• Be something you do not absolutely hate. You may not love but if it works well enough you’ll find ways to either improve on it or find fulfillment outside of work.  No one ever said work is the end-all and be-all of life.  If it comes down to working in your own business as a way of not having to work somewhere else you find more unpleasant you have a winning situation.  Be realistic though, you do not need to love what you do.  It helps if you like it but love is optional and perhaps unrealistic in many areas of the world.  Acknowledging that this blog is read by HSPs all over the world I am sure many are shaking their heads in agreement.  Loving what you do is a luxury of countries with high qualities of life where people do not necessarily live hand to mouth.

Lastly, a good business idea is one with potential for growth.  Few things will end your business over time like stagnation.  If you’re cutting edge today you will not be in five years.  Entrepreneurs know that business concepts are constantly evolving to keep up with customer needs.  To do that you need to be in it for the long-term.

Long-Term Commitment

Depending on your age when you enter your new small business you may not think about the long-term but realistically business changes, customers go elsewhere, and you bore of treading the same pathway every day.  People quit businesses out of boredom and as much as desire to do something different as any other reason.  Some people will undoubtedly find being in business will alleviate many of the problems that brought them to entrepreneurship and be very grateful for what they have been able to achieve while others will need to move on to other things.  Regardless, once you have one business going it is relatively simple to set up another business and over time juggle several at once.  I am doing this very thing right now managing (a career consulting business for HSPs), a “real” job as a Program Chair for a Master of Liberal Arts degree at Baker University, and my newest venture ProHealth Advocates, llc which is a patient advocacy consulting business I will run the business side of but not otherwise work in.  I do expect to have to devote varying levels of time, effort, and energy to all three, plus continue to push for new angles and possibilities.  It’s likely I’ll start other businesses as well.  You should too.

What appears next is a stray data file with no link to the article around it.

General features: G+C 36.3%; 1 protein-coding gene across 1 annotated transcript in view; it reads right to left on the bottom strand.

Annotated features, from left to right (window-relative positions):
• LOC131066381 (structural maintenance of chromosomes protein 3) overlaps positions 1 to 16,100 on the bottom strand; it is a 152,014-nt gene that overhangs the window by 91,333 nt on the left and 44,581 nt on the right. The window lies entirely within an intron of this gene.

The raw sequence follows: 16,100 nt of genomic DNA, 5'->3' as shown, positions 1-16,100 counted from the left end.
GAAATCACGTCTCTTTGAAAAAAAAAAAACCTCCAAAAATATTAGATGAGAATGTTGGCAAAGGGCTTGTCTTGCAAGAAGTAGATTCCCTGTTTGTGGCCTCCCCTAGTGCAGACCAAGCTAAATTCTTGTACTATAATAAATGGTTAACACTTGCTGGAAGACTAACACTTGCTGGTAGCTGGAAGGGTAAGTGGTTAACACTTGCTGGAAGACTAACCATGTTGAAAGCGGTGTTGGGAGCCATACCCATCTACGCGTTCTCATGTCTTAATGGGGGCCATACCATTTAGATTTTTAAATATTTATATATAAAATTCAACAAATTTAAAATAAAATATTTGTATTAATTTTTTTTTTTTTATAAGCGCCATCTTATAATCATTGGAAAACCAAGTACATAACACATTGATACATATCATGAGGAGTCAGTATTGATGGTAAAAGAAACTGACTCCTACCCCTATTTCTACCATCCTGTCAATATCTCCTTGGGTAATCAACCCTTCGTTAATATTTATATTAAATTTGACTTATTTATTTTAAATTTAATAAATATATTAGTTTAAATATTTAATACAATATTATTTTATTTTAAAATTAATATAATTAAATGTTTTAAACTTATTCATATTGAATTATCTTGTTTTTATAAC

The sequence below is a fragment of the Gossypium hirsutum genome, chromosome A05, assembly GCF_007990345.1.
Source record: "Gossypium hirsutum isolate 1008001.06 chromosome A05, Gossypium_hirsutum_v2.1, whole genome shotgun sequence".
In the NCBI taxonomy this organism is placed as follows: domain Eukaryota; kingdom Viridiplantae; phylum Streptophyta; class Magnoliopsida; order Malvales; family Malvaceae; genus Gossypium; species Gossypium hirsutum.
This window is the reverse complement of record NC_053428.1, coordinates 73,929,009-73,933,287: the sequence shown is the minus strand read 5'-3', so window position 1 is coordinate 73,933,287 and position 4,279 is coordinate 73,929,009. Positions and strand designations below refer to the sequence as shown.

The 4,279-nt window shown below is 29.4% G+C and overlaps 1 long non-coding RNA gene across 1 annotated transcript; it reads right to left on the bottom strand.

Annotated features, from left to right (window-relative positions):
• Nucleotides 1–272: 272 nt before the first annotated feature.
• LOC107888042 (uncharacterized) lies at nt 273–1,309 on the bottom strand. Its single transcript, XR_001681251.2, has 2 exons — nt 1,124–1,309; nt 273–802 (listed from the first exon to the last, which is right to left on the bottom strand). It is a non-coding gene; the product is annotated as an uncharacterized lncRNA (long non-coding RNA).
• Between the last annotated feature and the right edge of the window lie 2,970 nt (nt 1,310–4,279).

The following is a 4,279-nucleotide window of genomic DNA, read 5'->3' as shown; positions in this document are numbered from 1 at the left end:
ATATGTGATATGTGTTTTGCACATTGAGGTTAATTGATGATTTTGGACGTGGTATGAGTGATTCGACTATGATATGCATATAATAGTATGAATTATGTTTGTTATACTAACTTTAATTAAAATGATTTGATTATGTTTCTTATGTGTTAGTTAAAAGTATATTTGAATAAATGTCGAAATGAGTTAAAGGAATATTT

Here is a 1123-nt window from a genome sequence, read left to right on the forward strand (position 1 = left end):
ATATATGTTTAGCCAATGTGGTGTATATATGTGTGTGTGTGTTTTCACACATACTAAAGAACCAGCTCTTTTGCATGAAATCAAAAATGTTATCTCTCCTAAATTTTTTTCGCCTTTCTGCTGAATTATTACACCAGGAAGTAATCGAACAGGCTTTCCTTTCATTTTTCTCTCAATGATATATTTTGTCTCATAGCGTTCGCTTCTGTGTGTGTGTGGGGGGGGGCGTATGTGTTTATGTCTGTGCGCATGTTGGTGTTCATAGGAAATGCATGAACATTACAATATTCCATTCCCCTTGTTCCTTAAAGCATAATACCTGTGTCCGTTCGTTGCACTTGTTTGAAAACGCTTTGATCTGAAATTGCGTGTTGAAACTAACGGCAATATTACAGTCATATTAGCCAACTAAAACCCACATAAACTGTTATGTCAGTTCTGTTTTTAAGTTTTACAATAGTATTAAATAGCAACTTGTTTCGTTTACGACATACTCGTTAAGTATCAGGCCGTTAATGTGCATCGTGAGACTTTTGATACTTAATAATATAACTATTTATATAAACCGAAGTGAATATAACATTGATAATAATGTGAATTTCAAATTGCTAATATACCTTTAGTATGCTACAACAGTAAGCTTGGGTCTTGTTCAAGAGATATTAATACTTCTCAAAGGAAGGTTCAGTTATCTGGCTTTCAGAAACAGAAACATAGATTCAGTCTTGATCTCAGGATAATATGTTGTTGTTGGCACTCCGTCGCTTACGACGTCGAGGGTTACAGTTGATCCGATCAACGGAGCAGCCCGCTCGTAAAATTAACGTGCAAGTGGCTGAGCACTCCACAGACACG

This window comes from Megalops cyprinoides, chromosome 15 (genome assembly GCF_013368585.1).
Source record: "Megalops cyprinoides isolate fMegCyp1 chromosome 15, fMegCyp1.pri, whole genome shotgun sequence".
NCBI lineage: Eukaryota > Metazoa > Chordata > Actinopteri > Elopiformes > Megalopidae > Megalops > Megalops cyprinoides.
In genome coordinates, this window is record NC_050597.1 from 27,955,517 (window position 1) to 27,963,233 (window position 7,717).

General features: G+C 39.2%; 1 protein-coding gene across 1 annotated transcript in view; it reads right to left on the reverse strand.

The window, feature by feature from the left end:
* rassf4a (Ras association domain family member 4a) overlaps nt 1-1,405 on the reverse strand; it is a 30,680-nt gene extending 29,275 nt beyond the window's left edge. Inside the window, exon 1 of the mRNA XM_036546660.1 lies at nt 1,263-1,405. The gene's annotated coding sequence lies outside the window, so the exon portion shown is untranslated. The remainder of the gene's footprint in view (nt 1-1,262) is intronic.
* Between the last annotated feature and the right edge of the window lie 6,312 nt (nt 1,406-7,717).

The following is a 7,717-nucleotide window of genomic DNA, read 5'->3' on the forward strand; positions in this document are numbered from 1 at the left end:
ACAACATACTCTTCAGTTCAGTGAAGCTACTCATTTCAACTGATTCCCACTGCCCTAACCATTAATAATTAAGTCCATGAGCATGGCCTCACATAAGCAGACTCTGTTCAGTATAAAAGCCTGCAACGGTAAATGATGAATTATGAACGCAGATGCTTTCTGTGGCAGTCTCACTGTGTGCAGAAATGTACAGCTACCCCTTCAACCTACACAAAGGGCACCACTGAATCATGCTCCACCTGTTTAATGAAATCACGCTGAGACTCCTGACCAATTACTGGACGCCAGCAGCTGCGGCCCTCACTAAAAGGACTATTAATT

You might think “this all sounds kind of rough and tumble for an HSP!”  Not at all, you have it wrong!  Highly sensitive people are emotional powerhouses who may use their emotional energy in creative ways to do whatever they like.  As an HSP you certainly have the qualities that would make a decent entrepreneur: more elaborate processing of stimulation in the brain, sensitivity to subtle cues, high empathy (possibly compassion too), high creativity (not just the art kind), and a keen sense of curiosity.  Put those to work for yourself and you can do quite well no matter where you are or what your situation.  You are an innovator, so go innovate!  Even if you don’t feel like you have a grasp on the above qualities you are likely deeply conscientious which can still take you far in many circles.  However, you choose to look at Sensory Processing Sensitivity what you really have is a marginally rare personality trait shared by over one billion people.  Don’t get too stuck on it and don’t let it define your life.